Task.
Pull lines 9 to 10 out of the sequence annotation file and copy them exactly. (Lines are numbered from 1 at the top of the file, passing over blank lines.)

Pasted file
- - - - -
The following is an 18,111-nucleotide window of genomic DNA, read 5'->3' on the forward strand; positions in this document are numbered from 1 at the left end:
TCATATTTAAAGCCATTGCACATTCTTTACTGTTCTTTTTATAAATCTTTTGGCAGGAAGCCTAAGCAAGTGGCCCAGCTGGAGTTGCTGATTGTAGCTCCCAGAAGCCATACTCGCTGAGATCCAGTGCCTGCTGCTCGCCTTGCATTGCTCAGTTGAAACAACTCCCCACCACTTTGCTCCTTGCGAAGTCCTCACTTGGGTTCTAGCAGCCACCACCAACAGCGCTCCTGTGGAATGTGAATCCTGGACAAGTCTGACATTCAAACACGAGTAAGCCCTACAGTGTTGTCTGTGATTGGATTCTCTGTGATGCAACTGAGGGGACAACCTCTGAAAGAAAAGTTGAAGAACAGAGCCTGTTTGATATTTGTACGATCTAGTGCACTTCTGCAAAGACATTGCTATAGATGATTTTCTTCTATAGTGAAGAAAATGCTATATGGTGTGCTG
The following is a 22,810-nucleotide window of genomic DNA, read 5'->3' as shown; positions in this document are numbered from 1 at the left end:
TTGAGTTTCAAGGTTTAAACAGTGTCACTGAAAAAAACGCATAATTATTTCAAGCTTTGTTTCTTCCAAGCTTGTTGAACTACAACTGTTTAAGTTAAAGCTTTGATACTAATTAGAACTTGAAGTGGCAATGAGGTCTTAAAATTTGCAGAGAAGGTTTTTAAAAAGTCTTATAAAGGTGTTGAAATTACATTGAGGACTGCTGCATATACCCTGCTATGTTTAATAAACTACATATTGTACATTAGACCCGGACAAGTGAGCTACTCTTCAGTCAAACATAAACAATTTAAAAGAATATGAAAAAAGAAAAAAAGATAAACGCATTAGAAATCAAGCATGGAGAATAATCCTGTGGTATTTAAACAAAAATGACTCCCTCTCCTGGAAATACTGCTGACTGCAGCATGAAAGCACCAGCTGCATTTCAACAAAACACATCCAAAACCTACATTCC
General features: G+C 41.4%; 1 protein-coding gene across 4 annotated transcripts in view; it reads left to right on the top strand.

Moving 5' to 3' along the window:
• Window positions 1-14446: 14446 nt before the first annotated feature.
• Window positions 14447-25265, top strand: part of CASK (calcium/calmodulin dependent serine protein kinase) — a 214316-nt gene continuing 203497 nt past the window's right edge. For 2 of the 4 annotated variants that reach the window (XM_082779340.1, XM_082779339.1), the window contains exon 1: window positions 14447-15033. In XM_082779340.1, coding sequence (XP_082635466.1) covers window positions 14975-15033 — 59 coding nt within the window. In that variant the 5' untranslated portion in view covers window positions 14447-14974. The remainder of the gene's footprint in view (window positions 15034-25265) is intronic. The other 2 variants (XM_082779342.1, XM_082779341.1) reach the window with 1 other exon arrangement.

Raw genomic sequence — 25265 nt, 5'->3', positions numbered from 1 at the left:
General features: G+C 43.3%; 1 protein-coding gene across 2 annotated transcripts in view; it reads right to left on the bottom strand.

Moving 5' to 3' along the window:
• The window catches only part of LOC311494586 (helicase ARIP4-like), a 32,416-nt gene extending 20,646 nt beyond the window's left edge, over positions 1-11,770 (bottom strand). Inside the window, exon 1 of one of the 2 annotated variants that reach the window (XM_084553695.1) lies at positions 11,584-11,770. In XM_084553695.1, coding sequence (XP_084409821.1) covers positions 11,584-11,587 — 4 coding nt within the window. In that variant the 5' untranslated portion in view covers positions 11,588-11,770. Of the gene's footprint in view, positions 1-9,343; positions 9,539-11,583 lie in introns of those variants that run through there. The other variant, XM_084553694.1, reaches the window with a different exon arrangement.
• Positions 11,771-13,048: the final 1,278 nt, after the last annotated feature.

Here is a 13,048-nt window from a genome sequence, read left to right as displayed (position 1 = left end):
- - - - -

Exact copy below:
Raw genomic sequence — 25265 nt, 5'->3', positions numbered from 1 at the left:
General features: G+C 43.3%; 1 protein-coding gene across 2 annotated transcripts in view; it reads right to left on the bottom strand.